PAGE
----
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17.04.2012 Feature Article

THIS DAY IN HISTORY: 17th April 2008

THIS DAY IN HISTORY: 17th April 2008
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Aimé Césaire, poet, author and politician, was born on 26th June 1913 in Basse-Pointe, Martinique. After receiving a scholarship Césaire went to France at the age of 18, studying Latin, Greek, and French literature. It was during his student days in France that Césaire rediscovered his African roots.

While in France Césaire met Léopold Sédar Senghor and Léon Damas, and in 1935 the three published the first issue of the literary review L'Étudiant Noir (The Black Student), which formed the basis of the Négritude Movement.

The Négritude Movement promoted the necessity for a common black identity and solidarity amongst Africans in the diaspora to fight and overcome the domination and racism of French colonialism. The Movement was underpinned by Marxist ideas shaped by African history, traditions, and beliefs.

Whilst in France Césaire married Suzanne Roussi, a fellow Martinican in 1937. They moved back to Martinique in 1939 and became actively involved in the political and literary development of the island. Initially working as a teacher (he taught Frantz Fanon), Césaire was later elected as Mayor of Fort de France, the capital of Martinique, and a representative to the French National Assembly.

In 1941, in collaboration with Rene Ménil and Astride Maugée, Césaire and Suzanne founded the cultural review, Tropiques. One of Césaire's greatest works, Discourse on Colonialism, published in the fifities, heavily influenced Fanon's later revolutionary masterpiece Black Skin, White Masks.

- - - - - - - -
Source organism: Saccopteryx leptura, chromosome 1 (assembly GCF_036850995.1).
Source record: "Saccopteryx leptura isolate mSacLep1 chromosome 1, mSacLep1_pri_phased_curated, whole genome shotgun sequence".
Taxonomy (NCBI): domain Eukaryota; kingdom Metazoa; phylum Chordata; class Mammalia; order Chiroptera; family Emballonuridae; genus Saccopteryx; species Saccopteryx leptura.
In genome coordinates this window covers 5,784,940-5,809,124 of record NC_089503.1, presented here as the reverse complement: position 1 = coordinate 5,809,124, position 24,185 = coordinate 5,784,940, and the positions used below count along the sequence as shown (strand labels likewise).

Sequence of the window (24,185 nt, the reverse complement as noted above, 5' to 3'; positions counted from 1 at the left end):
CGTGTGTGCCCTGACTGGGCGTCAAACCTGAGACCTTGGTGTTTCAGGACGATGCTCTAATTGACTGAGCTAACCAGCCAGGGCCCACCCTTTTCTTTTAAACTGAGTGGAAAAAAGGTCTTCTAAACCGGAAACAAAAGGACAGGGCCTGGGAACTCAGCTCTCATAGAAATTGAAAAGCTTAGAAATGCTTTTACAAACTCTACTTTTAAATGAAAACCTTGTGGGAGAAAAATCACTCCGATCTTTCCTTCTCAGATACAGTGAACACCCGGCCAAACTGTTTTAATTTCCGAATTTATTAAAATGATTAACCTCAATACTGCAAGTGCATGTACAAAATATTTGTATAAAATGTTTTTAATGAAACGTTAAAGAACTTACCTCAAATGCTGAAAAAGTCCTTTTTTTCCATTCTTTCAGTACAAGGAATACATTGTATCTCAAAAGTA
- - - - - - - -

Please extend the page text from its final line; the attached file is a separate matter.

Though politically left leaning, Césaire had joined the French Communist Party (PCF) as a student, he appeared to favour autonomy within a French federation rather than complete independence. This was later promoted by the political party he founded in 1958, the Martinican Progressive Party. It is worth noting that two years earlier he had left the PCF disillusioned because of the suppression of the Hungarian revolution by the Soviet Union.

After Césaire's formal retirement from politics, the world was once again reminded of his anti-colonial sentiments in 2005 when he refused to meet with Nicolas Sarkozy, then French Minister of the Interior, because of the law passed by the Union for a Popular Movement, Sarkozy's party, requiring French schools to teach that French colonialism had made a positive contribution to the countries it colonised. Martinique remains an overseas territory of France.

Upon his death Césaire was given a state funeral in Martinique. Sarkozy was present but did not speak.

The following video by Democracy Now honours the life and contribution of Aimé Césaire:

Amma Fosuah
"Always bear in mind that people are not fighting for ideas, for the things in anyone's head. They are fighting to win material benefits to live better and in peace, to see their lives go forward, to guarantee the future of their children." Amilcar Cabral

Amma Fosuah Poku
Amma Fosuah Poku, © 2012

The author has 120 publications published on Modern Ghana.Column: AmmaFosuahPoku

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